Isn’t it annoying to realize that you’re getting hot water everywhere except the bathroom sink?
This is a prevalent issue that homeowners face, and the good news is that it’s usually a straightforward fix – and you may not even have to contact a plumber.
Just like any other issue, a faulty bathroom sink also needs detailed troubleshooting before you can find the most optimal solution.
In this guide, we will look at the potential problems and the solutions to each.
Why is there no hot water in the bathroom sink but everywhere else?
Table of Contents
- Why is there no hot water in the bathroom sink but everywhere else?
- How to fix no hot water in the bathroom sink
There are a couple of potential reasons why you’re getting hot water everywhere else in your house, except for the bathroom sink.
Once you’ve successfully detected the problem, you will be able to solve it and prevent it in the future.
Anti-scald device set too high
An anti-scald device is installed in many homes to prevent scalding from hot water. The device is usually set at 120°F (49°C) but can be higher.
If your home has an anti-scald device and you find no water from your bathroom sink, it may be because the device is set too high.
To fix this, you will need to adjust the device to a lower setting and test whether the hot water is available in your bathroom sink.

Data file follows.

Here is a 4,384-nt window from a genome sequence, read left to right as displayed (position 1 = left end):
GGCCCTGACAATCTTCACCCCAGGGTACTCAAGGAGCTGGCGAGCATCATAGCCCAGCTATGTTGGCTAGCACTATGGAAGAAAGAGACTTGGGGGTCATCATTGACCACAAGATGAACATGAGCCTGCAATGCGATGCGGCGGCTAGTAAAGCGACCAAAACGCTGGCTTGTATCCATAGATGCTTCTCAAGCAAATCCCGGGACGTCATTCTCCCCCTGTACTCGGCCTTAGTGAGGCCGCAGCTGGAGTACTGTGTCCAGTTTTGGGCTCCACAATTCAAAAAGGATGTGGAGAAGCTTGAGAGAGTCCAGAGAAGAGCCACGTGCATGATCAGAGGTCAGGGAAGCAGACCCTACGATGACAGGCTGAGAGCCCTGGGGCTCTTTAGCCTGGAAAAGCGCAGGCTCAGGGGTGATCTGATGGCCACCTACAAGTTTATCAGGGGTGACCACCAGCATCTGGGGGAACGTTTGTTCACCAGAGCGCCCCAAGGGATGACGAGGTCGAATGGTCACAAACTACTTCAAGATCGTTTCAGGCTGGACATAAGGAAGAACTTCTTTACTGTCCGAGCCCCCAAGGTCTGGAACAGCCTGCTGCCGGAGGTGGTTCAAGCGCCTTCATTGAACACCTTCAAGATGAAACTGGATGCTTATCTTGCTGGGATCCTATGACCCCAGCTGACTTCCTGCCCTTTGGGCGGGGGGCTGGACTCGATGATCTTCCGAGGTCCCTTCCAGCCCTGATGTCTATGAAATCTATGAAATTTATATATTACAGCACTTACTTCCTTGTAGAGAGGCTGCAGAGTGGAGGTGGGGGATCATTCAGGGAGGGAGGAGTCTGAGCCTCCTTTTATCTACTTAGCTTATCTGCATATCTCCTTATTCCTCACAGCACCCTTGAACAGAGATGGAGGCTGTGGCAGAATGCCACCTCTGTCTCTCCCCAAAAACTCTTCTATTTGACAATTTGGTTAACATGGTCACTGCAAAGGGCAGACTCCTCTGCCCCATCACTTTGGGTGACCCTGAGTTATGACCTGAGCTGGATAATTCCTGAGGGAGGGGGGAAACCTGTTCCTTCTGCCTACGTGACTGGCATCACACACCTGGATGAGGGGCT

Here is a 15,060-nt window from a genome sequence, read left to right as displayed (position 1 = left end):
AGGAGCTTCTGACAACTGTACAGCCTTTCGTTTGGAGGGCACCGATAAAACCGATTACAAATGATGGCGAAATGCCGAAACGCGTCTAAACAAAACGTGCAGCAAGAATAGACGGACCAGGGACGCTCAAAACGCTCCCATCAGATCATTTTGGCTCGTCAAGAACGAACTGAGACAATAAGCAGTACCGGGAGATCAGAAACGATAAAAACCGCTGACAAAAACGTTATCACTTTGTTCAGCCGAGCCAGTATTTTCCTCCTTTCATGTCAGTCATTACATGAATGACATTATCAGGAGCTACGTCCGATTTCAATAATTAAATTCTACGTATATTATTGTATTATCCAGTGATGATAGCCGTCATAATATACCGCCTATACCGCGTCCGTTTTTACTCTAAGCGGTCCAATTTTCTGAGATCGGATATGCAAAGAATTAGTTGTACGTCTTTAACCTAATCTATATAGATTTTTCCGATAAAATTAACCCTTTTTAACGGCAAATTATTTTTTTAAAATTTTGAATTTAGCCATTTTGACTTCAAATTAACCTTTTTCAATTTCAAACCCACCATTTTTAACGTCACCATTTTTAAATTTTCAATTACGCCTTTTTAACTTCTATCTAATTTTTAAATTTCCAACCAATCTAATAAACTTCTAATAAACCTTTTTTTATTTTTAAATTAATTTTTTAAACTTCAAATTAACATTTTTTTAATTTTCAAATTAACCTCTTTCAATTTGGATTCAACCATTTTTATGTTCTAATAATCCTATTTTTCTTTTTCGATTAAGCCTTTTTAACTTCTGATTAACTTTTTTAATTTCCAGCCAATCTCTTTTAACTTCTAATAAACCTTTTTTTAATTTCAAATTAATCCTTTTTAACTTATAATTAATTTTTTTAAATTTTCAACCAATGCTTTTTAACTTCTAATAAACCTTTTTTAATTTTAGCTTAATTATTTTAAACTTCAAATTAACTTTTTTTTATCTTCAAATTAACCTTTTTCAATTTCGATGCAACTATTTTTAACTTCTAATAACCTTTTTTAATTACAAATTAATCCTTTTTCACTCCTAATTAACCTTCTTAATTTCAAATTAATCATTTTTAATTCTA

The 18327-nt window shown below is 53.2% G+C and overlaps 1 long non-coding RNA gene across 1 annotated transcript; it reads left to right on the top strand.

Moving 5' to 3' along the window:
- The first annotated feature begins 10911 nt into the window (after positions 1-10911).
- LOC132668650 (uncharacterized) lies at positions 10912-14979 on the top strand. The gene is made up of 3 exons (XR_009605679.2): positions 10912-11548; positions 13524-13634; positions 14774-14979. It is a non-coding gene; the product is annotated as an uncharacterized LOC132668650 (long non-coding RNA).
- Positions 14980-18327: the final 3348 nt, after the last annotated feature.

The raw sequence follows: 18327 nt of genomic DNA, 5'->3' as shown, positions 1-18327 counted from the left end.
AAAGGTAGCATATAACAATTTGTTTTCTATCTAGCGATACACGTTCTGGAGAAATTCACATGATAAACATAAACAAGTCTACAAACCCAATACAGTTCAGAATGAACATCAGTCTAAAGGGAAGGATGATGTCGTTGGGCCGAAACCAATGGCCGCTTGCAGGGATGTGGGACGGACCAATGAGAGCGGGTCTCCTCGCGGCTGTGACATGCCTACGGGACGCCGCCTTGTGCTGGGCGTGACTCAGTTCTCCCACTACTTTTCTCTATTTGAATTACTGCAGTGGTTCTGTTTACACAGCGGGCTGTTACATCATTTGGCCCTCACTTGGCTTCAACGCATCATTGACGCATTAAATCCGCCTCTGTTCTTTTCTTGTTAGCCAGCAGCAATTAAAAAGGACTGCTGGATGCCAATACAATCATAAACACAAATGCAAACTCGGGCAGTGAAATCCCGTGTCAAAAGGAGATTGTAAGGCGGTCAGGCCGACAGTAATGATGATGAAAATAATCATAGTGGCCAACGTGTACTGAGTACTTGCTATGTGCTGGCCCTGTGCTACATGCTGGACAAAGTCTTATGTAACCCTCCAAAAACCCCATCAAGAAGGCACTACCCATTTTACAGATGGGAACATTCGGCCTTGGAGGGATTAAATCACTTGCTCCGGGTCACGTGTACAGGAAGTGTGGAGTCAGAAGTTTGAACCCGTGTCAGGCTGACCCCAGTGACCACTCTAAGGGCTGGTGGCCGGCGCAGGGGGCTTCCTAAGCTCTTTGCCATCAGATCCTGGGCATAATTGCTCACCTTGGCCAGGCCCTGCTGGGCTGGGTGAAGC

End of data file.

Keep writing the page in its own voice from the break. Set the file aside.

Clogged plumbing is another reason why you may not be getting hot water in your bathroom sink. Hair, soap scum, and toothpaste can all build up in your pipes over time and cause a blockage.
If your home has an older plumbing system, the pipes may be too small to accommodate the increased water flow needed for a hot water sink.
This is especially true in homes with multiple bathrooms, where each sink may require its own dedicated hot water line. In this case, you’ll need to consult a professional plumber to see if your home’s plumbing system can be upgraded.
Low hot water pressure
Many households struggle with low water pressure. Many factors can lead to low hot water pressure, such as a leak in the main water line.
Low water pressure may sometimes be due to an issue with your home’s plumbing. There are several things you can do to troubleshoot common water pressure issues.
First, check all of your home’s faucets to see if the problem is isolated to one area or if it is affecting your entire home. If the problem only occurs in one place, there may be an issue with that specific faucet or fixture.
If it is happening throughout your home, there may be an issue with your home’s main water line.
If you suspect the low water pressure is due to an issue with your home’s plumbing, you should first check all of your home’s shut-off valves. These valves are located where your main water line enters your home and at each fixture.
Another issue blocking hot water in your bathroom sink is an airlock, when a pocket of air gets trapped in the pipes, preventing water from flowing freely. Moreover, sediment can also build up over time and block your pipes.
Frozen pipes could also be why you get no hot water from your bathroom sink. If the pipes that supply your bathroom sink are frozen, it can prevent hot water from flowing correctly.
Frozen pipes can cause more issues than just a lack of hot water. If the pipes that supply your bathroom sink are frozen, it can also prevent cold water from flowing correctly, as well, or even cause the pipes to break.